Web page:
The words belong flow because there is little editing when it comes to portraying Kari’s character. Sure, there are many aspects of our lives that she keeps private, and rightly so. Not once has she shamed our family in writing or speaking the true stories she shares. Kari routinely asks for my input and permission before going public with a private aspect. (I did not however ask her if I could post this.) But the point is, she’s the same person at home as she portrays in public; except for here at home she’s mostly adorned in sweatpants and a favorite tattered fleece. *smile*

June is a month of reflection for both of us, with birthdays and our anniversary. And I am learning it is a moment to consider the future. Kari is consistently future-oriented; I wake up daily in the past. So the declarations I pray today over her life, some of which I share below on her birthday, have an already-not-yet quality to them. There is the power of the Gospel over her past (absolution and forgiveness and so much more through justification by grace), God eradicating the presence of sin and selfishness (sanctification), and she is becoming who she already is in Christ and will be forevermore (glorification). My bride knows theology well, and lives it better. In the Renew family we say we want to embrace and embody the grace and truth of Jesus. Kari, whose name means “the pure one,” seeks to live up to this standard, imaging the pure hope of the God of all Grace. 


These truths are vital to share, for the “secret sauce” of Kari’s life is no mere talent or special opportunity. She has tasted and seen that the Lord is good (Psalm 37), and responds to His goodness — and greatness, and grace, and glory — with her whole heart and life. This woman shows up, serves everyone, is found faithful, perseveres through discouragement (hupomone!), and receives the fruit of wisdom only ours through following Jesus. She wanted “nothing” for her birthday, since she’s living beyond herself. I say there’s a gift we could give.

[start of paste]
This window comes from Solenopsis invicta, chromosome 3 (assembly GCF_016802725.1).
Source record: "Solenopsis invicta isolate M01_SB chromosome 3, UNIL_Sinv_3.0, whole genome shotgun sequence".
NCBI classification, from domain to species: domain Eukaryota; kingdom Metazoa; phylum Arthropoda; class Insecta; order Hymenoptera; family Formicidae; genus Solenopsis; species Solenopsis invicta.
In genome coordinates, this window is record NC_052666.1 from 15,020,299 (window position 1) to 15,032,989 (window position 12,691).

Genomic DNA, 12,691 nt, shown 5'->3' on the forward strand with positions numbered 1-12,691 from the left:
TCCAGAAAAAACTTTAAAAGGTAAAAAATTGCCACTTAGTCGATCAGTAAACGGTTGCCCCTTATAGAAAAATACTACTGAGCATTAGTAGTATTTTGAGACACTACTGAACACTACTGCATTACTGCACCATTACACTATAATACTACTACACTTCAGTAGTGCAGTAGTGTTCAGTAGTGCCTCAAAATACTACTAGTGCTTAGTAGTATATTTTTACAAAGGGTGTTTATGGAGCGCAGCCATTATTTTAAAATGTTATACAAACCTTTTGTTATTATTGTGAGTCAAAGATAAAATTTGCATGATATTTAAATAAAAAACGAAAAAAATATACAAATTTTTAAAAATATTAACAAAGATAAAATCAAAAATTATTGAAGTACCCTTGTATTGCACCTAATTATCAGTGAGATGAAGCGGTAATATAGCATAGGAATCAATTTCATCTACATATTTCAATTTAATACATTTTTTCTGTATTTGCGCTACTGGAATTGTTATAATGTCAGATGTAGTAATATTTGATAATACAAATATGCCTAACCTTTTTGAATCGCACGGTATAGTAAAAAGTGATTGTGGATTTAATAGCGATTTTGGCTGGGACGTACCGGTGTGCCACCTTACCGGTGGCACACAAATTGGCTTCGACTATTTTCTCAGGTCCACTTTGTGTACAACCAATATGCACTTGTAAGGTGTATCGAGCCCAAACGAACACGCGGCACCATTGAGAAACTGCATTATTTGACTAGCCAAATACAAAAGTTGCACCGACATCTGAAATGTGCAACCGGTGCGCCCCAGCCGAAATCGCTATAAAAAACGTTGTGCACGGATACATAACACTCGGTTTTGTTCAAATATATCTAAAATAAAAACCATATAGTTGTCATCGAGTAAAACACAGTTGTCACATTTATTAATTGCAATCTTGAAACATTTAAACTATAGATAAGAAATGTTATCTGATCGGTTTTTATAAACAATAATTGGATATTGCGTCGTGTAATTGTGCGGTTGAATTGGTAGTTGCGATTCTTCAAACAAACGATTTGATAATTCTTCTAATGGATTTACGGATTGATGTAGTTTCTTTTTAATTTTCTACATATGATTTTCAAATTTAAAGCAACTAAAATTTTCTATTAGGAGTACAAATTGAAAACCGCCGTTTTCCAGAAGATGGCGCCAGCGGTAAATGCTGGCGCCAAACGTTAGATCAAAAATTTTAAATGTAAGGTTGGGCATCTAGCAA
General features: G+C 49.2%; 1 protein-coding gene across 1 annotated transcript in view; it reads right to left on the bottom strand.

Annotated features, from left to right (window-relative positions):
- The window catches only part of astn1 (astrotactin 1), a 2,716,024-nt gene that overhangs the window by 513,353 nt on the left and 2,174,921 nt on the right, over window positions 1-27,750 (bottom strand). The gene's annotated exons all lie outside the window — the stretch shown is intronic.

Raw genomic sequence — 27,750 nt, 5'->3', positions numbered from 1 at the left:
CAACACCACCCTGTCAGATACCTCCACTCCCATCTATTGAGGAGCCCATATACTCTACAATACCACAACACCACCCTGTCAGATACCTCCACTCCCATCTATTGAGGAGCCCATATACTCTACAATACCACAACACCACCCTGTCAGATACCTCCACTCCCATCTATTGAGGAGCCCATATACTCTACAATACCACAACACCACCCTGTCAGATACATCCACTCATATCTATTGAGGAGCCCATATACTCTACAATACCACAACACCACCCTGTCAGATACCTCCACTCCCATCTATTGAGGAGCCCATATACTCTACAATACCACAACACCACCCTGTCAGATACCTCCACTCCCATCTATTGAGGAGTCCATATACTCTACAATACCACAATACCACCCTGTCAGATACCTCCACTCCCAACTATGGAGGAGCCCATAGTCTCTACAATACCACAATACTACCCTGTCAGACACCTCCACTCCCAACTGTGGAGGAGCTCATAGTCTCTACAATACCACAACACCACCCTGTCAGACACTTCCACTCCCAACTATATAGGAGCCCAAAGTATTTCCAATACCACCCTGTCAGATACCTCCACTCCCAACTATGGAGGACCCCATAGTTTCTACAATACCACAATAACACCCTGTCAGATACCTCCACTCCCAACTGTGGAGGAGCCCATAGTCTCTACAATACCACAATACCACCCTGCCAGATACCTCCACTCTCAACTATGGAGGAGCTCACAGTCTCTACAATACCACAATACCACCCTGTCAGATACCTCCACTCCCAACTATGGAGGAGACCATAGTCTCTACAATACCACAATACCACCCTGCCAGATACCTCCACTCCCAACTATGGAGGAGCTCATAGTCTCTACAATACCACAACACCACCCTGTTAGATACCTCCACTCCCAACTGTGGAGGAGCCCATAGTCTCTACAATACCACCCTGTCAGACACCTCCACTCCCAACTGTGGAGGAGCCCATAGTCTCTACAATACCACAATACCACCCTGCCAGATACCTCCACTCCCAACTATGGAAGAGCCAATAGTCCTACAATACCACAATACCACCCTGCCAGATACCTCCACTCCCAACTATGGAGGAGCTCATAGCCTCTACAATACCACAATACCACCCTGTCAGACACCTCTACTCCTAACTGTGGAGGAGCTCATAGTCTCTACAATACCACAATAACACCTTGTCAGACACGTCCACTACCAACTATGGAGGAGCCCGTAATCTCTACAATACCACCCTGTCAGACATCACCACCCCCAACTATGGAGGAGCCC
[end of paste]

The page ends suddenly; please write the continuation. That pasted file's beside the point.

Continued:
Learn to Live UnstuckYou’ll find this blog has no monetized ads, for we’re prayerfully seeking to give away the Gospel. We want you to learn to live unstuck through the good news of Jesus. Yet there is one gift you could give Kari, by way of clicking.

Will you pre-order a copy of her new book Sacred Mundane?

(Perhaps to give away. All her ebooks and this new book described here.) 

You’ll receive the gift as it releases July 25th, and I guarantee the message will serve you on the path to freedom, purpose, and joy. Sacred Mundane will guide toward hope as you let your days transform your life. Kari has labored over that message for more than a decade — all the while living the sacred mundane life. Her soul and our home spills over its pages; it gets a little messy. God is so good. 

There’s something more to this gift: for your purchase goes beyond her. It’s our joy to give all our proceeds from Sacred Mundane for the flourishing of women and children in developing whole communities globally. We happily give this to and through World Vision. 

Back to the birthday girl… my prayer over her soul, and longing for her life, is that she enter into the grace and truth of Christ, clinging to the honor and justice that truly belongs to our Creator. So I declare these truths from Scripture over her life: